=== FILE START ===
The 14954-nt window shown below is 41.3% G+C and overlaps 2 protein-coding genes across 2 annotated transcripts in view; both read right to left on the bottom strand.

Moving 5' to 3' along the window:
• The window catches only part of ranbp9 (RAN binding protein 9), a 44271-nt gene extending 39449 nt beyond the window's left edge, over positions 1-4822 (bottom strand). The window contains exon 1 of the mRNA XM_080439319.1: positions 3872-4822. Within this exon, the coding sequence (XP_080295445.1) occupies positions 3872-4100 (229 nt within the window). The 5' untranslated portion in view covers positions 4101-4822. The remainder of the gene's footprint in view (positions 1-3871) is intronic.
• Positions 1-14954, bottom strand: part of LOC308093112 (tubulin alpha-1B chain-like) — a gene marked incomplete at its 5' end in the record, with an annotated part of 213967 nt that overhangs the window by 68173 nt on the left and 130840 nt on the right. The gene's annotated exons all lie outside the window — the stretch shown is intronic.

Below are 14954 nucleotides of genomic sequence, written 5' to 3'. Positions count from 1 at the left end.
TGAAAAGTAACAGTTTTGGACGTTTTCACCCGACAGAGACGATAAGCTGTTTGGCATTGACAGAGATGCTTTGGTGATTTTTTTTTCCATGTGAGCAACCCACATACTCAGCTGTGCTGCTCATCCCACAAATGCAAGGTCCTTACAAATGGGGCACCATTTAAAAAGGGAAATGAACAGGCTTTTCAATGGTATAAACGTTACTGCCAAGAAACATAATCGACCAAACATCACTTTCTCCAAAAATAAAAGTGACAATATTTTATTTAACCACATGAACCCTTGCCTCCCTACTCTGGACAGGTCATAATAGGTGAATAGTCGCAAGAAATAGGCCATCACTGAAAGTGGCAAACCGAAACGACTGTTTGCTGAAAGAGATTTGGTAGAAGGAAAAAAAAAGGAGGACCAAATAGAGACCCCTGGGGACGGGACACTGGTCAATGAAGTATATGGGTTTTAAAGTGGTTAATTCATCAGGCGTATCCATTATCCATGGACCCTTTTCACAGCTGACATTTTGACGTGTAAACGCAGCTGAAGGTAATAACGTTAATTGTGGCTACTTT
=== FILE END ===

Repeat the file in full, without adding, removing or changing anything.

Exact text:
The 14954-nt window shown below is 41.3% G+C and overlaps 2 protein-coding genes across 2 annotated transcripts in view; both read right to left on the bottom strand.

Moving 5' to 3' along the window:
• The window catches only part of ranbp9 (RAN binding protein 9), a 44271-nt gene extending 39449 nt beyond the window's left edge, over positions 1-4822 (bottom strand). The window contains exon 1 of the mRNA XM_080439319.1: positions 3872-4822. Within this exon, the coding sequence (XP_080295445.1) occupies positions 3872-4100 (229 nt within the window). The 5' untranslated portion in view covers positions 4101-4822. The remainder of the gene's footprint in view (positions 1-3871) is intronic.
• Positions 1-14954, bottom strand: part of LOC308093112 (tubulin alpha-1B chain-like) — a gene marked incomplete at its 5' end in the record, with an annotated part of 213967 nt that overhangs the window by 68173 nt on the left and 130840 nt on the right. The gene's annotated exons all lie outside the window — the stretch shown is intronic.

Below are 14954 nucleotides of genomic sequence, written 5' to 3'. Positions count from 1 at the left end.
TGAAAAGTAACAGTTTTGGACGTTTTCACCCGACAGAGACGATAAGCTGTTTGGCATTGACAGAGATGCTTTGGTGATTTTTTTTTCCATGTGAGCAACCCACATACTCAGCTGTGCTGCTCATCCCACAAATGCAAGGTCCTTACAAATGGGGCACCATTTAAAAAGGGAAATGAACAGGCTTTTCAATGGTATAAACGTTACTGCCAAGAAACATAATCGACCAAACATCACTTTCTCCAAAAATAAAAGTGACAATATTTTATTTAACCACATGAACCCTTGCCTCCCTACTCTGGACAGGTCATAATAGGTGAATAGTCGCAAGAAATAGGCCATCACTGAAAGTGGCAAACCGAAACGACTGTTTGCTGAAAGAGATTTGGTAGAAGGAAAAAAAAAGGAGGACCAAATAGAGACCCCTGGGGACGGGACACTGGTCAATGAAGTATATGGGTTTTAAAGTGGTTAATTCATCAGGCGTATCCATTATCCATGGACCCTTTTCACAGCTGACATTTTGACGTGTAAACGCAGCTGAAGGTAATAACGTTAATTGTGGCTACTTT